Earlier this year, WSJ. Magazine (of The Wall Street Journal) published a fashion spread featuring Juilliard students. At first, I appreciated the Magazine’s effort to photograph students from all departments and provide a window into student diversity. At a time when I was hearing about the devastating consequences of other-ing—from microagressions to shootings and police brutality—I thought it was brilliant to present a diverse group of artists in a positive way.
However, when I reached the end of the photos, my head started to spin. I realized there were no Asian or Asian-American students in the photos. The omission has been explored by Scout James in an article in The Citizen-Penguin, for which I was interviewed. Talking to Scout helped me process my reaction, but my confusion persisted.
Essay continues after gallery
In California, I did not often feel like an “other” as a first-generation American born to Taiwanese immigrants. At Juilliard, I also do not feel like an “other.” This privilege of being an Asian American can be double-edged, and I am still trying to ask myself the right questions about this—questions of race and privilege. Why were there no Asians depicted in the feature? Are there generally fewer Asians presented in media? Should I be vocal about this? Have I been vocal about other instances of underrepresentation, whether or not I was part of that underrepresentation?
Uncertain of my own thoughts, I met with Dean Cory Owen, Assistant Dean of International Advisement and Diversity Initiatives. She had reached out to me after Scout’s piece ran, asking if there was anything she or any Juilliard staff could do to help. It was at our meeting that the idea of organizing a photoshoot became tangible. After the student photographers she recommended agreed to participate, we were ready to organize our own photoshoot. An open call was sent out in an email to all students, who could sign up for the photoshoot if they felt they were not represented in the WSJ. Magazine feature.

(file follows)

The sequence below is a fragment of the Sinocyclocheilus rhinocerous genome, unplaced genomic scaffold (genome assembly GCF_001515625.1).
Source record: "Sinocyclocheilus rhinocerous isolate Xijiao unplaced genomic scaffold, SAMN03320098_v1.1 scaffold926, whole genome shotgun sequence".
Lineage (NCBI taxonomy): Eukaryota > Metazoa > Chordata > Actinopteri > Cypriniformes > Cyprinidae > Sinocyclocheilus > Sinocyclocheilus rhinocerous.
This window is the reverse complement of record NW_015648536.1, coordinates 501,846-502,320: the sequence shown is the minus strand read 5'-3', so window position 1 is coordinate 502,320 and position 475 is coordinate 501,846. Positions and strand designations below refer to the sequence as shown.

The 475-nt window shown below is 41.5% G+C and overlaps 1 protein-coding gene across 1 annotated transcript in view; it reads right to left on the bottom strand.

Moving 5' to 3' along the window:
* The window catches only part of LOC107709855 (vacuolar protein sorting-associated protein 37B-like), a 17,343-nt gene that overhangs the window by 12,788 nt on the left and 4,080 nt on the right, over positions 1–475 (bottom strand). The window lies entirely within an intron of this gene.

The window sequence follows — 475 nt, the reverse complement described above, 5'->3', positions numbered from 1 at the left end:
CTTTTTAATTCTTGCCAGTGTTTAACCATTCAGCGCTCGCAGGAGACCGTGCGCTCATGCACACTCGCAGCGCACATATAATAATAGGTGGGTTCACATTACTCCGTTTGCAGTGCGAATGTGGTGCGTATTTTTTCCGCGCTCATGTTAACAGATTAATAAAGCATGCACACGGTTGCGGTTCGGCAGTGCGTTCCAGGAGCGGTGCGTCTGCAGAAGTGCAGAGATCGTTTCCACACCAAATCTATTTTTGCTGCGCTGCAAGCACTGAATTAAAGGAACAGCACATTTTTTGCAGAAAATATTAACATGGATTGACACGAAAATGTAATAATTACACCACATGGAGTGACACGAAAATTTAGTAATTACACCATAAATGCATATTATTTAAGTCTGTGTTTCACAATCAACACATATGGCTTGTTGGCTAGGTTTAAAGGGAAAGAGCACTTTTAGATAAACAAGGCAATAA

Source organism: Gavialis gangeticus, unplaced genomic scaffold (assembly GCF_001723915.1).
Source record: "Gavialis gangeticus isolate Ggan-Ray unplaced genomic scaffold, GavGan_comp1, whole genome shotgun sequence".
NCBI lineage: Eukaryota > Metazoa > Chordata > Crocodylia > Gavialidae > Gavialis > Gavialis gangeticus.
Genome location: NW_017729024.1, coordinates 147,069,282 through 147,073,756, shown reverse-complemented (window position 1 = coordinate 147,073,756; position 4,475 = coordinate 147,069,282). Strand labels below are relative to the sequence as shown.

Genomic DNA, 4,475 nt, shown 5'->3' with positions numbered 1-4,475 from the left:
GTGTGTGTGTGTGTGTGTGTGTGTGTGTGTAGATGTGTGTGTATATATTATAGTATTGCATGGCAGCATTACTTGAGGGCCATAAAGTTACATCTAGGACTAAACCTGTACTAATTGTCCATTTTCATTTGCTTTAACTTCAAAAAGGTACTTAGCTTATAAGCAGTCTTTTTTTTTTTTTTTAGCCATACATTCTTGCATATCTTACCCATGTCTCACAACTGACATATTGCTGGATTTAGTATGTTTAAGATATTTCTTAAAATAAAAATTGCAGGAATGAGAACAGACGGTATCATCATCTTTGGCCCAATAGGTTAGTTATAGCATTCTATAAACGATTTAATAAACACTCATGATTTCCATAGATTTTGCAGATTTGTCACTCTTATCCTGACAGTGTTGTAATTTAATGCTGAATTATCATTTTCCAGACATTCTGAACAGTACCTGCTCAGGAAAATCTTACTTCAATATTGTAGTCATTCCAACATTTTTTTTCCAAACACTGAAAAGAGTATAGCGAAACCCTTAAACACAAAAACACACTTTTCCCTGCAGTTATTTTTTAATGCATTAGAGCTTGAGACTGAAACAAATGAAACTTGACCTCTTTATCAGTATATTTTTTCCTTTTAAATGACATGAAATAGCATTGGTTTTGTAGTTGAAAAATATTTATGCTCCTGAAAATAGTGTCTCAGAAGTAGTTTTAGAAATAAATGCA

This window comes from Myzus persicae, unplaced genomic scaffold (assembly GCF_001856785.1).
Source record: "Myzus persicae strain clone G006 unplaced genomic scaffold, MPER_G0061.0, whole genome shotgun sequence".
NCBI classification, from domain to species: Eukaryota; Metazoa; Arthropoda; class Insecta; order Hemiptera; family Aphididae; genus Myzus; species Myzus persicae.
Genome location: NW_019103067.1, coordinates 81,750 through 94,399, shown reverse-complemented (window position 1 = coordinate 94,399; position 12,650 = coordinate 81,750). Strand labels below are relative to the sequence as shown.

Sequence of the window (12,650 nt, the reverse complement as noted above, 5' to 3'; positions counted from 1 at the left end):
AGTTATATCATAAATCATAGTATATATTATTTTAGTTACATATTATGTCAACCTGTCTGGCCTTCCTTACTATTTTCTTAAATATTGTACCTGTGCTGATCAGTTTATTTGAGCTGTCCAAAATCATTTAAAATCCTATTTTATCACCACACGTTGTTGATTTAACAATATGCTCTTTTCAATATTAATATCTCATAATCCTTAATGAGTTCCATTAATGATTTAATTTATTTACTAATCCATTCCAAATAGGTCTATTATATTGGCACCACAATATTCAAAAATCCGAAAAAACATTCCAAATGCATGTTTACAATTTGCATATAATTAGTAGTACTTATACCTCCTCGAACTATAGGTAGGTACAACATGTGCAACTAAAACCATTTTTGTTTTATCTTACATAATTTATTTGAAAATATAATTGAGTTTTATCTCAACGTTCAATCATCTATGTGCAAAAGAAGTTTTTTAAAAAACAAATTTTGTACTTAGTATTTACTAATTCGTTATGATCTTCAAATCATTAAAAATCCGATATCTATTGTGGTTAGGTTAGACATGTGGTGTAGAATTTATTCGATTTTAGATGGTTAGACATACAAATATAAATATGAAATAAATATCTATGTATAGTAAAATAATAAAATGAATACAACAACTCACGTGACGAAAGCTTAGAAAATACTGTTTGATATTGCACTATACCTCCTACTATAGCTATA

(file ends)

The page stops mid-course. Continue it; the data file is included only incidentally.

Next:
As you can see from these photos, many responded. Weeks of planning and a 7-hour shoot day resulted in hundreds of photos to pick from. Everyone who was photographed is featured here. Dancer Taylor Massa appears again, this time self-styled. My hope is that these photos add to the conversation the Magazine’s feature provoked.
(Special thanks to photographers Samantha Hankey (Vocal Arts), Michelle Lim (Dance), Jieming Tang (Music) and Matthew Quigley (Dance). Thanks to Dean Cory Owen for her help and support during the photoshoot sessions. Thanks to Gloria Gottschalk for granting us permission to photograph on campus. A huge shoutout to Citizen-Penguin editor Scout James for the generous encouragement and providing a platform for our voices and faces to be represented.)
From Westlake Village, California
“What keeps me coming back to music is its ability to affect people in a powerful way. I think creating a sonic space for people to experience their emotion is something people in this world will never stop needing.”
From Pembroke Pines, Florida
“I’m an artist because I constantly look for meaning in the world around me and there is no other way to say the things I want to say. When you’re on stage, the stage is yours, the space is yours, the time is yours to do as you please. In the most high-pressure and vulnerable of situations lies the potential to reach, beyond the normal or everyday, the essence of who we are. It might be just one in a hundred performances, or just a handful in your lifetime, but it’s ‘that moment’ of connection that motivates me to keep pushing myself to my limits.”
From Bloomington, Indiana